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Massachusetts Liberal

Observations on politics, the media and life in Massachusetts and beyond from the left side of the road.

Tuesday, June 08, 2010

Money makes the world go 'round

What exactly was the Supreme Court thinking when it decided corporations didn't have enough speech?

Two stories -- from opposite sides of the divide -- point to the already overwhelming influence of corporate cash on our daily lives: one is civic-minded with limited potential to harm; the other, well, is a basic effort to buy goodwill and entree.

If the National Governors Association was not meeting in Boston, bringing an estimated $3 million in desperately needed tax revenues into state coffers, you could rest assured the Herald would be bleating about more than the $153,000 in annual dues the commonwealth's taxpayers subsidize. Like Deval Patrick taking a junket to some distant capital to lounge somewhere sipping cold ones while some crisis looms.

The Herald's DNA prohibits the possibility that professional public officials can get together and actually accomplish something significant by learning from each other. So be it. It's the fate of East Podunk readers to discover that Boston is a good destination to drop their tourist dollars.

Far more insidious -- and far more likely to expand under the ruling of the so-called non-activist high court -- is the dropping of tens of thousands of dollars by securities firms and the lawyers who work there on the public officials who manage and regulate their businesses.

While spokespeople might insist “there isn’t any connection between or relationship between campaign contributions and getting business,’’ it's a lot easier to get queasy over this relationship than some far-fetched belief of an "appearance of a conflict of interest" when a corporation help buy hot dogs for weenie roasts.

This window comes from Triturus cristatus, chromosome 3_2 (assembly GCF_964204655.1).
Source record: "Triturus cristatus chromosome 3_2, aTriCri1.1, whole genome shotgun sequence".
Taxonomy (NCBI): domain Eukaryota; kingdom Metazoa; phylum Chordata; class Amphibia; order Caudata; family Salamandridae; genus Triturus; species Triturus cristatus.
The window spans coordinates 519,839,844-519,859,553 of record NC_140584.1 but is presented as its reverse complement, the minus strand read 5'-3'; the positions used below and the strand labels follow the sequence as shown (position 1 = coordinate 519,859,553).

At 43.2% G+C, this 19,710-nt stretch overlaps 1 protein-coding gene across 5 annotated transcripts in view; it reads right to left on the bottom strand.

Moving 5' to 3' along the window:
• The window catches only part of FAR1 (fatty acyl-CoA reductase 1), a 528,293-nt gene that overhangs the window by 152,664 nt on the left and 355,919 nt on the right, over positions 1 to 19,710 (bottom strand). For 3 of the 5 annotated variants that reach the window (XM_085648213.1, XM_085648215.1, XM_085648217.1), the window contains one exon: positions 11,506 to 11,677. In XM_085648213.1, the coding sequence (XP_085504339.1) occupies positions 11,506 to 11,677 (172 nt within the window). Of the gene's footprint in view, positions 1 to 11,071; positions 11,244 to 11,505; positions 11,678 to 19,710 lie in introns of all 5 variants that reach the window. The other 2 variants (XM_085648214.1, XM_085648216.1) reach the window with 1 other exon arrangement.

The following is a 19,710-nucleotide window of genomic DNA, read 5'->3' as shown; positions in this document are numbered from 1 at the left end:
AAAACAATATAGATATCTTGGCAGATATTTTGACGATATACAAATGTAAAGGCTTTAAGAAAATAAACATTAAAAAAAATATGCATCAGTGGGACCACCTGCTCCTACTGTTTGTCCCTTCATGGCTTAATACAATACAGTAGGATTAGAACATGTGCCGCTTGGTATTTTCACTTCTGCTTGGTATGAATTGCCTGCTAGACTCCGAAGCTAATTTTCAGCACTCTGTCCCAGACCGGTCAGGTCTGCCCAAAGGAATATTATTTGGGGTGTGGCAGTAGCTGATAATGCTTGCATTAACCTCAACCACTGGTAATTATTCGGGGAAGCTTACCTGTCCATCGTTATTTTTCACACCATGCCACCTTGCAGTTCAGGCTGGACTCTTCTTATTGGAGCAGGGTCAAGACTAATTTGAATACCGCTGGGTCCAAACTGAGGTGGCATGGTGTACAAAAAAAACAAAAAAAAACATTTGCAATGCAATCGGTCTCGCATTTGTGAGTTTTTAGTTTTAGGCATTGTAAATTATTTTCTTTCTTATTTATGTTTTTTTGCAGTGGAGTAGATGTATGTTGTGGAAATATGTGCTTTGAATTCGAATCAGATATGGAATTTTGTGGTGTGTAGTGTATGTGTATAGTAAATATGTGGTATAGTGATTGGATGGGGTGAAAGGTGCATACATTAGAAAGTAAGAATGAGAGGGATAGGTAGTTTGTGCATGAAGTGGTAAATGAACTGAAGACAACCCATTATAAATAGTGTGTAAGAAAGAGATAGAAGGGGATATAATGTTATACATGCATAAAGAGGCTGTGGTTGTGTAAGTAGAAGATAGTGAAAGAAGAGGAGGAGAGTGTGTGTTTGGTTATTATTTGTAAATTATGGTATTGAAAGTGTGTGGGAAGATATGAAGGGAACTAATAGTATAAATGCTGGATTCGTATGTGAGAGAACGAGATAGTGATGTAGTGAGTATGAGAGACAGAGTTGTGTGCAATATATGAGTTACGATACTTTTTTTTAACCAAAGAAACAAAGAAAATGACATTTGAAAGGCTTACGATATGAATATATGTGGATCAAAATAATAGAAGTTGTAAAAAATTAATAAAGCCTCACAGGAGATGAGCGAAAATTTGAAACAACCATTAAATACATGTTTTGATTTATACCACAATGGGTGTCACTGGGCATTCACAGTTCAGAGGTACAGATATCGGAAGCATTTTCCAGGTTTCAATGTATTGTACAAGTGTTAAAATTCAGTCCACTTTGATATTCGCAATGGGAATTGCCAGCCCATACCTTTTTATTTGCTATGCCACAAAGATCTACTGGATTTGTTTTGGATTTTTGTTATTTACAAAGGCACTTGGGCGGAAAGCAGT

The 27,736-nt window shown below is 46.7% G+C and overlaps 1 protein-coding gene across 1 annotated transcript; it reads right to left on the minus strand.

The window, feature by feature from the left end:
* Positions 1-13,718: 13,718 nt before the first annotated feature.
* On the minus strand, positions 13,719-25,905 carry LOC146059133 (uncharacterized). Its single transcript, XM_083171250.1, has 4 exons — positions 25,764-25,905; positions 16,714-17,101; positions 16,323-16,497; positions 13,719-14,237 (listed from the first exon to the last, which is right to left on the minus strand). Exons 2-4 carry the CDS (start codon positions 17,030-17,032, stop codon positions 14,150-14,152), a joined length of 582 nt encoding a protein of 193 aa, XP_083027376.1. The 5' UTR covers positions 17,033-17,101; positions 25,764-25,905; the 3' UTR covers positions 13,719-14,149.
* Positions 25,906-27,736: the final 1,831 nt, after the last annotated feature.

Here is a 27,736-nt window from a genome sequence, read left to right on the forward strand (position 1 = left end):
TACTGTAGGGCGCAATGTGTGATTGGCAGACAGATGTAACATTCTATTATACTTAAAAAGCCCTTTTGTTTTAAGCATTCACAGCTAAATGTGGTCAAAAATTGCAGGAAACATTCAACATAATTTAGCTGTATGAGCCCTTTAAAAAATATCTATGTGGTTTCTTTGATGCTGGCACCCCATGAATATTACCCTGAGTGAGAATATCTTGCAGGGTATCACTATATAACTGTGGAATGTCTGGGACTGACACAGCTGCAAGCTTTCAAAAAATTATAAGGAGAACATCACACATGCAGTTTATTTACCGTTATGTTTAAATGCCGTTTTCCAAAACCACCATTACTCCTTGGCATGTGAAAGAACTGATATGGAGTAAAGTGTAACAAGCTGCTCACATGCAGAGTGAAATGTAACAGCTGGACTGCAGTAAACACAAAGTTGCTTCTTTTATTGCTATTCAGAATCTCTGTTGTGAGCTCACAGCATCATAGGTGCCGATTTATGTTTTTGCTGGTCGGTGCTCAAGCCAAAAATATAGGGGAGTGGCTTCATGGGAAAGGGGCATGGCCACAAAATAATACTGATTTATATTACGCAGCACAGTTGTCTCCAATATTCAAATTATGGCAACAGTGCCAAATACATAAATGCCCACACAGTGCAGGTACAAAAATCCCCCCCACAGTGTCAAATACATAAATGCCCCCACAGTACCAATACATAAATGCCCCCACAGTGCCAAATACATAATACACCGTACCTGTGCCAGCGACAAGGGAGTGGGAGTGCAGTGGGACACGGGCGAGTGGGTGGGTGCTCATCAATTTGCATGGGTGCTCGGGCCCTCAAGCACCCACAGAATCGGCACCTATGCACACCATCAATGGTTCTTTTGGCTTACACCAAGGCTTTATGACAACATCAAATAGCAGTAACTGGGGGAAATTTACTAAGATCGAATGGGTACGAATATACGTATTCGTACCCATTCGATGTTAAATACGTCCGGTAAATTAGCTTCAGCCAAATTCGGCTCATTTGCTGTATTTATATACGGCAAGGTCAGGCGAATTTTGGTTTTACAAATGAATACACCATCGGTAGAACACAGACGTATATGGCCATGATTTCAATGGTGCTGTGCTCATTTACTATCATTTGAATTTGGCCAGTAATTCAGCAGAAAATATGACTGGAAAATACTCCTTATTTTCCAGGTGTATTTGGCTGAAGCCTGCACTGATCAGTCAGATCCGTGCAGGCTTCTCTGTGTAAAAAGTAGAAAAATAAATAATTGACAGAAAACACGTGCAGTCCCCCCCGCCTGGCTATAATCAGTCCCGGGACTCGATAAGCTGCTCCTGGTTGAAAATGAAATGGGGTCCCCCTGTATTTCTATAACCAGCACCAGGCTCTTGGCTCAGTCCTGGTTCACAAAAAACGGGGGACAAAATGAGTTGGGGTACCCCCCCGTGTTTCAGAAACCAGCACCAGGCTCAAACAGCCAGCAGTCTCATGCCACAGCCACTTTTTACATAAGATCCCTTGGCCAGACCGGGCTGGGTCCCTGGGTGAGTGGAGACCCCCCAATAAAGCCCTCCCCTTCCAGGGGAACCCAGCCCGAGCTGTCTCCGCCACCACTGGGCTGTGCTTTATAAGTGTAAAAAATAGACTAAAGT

There are at least several layers between regulators like Treasurer Tim Cahill or Attorney General Martha Coakley and the lobbyists plunking down campaign cash. Nor in rare occasions, like Dianne Wilkerson, is there ever hard evidence of a direct exchange of cash for favors.

But if there was ever an appearance of a conflict of interest, it's when out-of-state firms doing business with the commonwealth plunk down their corporate cash on a candidate they cannot even elect (or in the case of Coakley, probably contributed to defeat in the Senate race).

So while I can't get too upset with funding weenie roasts, I do wonder when the cycle will stop, thanks to the supposed wise men on the Supreme Court. I certainly know it won't be in the coming months as the 2010 elections speed up.

In the meantime, let's take a closer look at those relationships and be nice to the tourists who show up as a result of the other corporate donations.

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Anonymous Anonymous said...

Is it too much to ask that the candidates police themselves, if someone running for office came out and announced that he wouldn't take donations greater than 1,000 dollars from any one source he would probably have my vote. At this point the corrupting influence of money overrides almost any other concern I have about their positions on issues, which you can't seem to count on anyway.

June 08, 2010 8:55 AM  

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